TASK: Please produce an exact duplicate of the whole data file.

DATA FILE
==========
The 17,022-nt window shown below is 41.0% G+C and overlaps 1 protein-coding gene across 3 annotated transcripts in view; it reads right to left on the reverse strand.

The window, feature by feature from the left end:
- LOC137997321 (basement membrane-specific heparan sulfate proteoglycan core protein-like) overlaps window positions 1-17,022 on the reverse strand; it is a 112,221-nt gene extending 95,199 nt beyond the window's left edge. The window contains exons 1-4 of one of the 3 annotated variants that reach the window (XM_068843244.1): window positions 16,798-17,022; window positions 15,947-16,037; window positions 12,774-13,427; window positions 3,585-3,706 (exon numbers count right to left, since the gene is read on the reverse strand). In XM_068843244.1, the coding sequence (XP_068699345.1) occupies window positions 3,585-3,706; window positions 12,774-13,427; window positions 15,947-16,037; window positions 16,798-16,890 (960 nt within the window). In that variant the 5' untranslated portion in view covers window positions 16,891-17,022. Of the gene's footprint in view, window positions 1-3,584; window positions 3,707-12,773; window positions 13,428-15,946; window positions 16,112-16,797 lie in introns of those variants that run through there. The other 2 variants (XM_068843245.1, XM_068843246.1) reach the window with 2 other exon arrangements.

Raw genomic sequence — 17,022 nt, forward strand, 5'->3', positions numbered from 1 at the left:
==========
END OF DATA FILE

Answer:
The 17,022-nt window shown below is 41.0% G+C and overlaps 1 protein-coding gene across 3 annotated transcripts in view; it reads right to left on the reverse strand.

The window, feature by feature from the left end:
- LOC137997321 (basement membrane-specific heparan sulfate proteoglycan core protein-like) overlaps window positions 1-17,022 on the reverse strand; it is a 112,221-nt gene extending 95,199 nt beyond the window's left edge. The window contains exons 1-4 of one of the 3 annotated variants that reach the window (XM_068843244.1): window positions 16,798-17,022; window positions 15,947-16,037; window positions 12,774-13,427; window positions 3,585-3,706 (exon numbers count right to left, since the gene is read on the reverse strand). In XM_068843244.1, the coding sequence (XP_068699345.1) occupies window positions 3,585-3,706; window positions 12,774-13,427; window positions 15,947-16,037; window positions 16,798-16,890 (960 nt within the window). In that variant the 5' untranslated portion in view covers window positions 16,891-17,022. Of the gene's footprint in view, window positions 1-3,584; window positions 3,707-12,773; window positions 13,428-15,946; window positions 16,112-16,797 lie in introns of those variants that run through there. The other 2 variants (XM_068843245.1, XM_068843246.1) reach the window with 2 other exon arrangements.

Raw genomic sequence — 17,022 nt, forward strand, 5'->3', positions numbered from 1 at the left: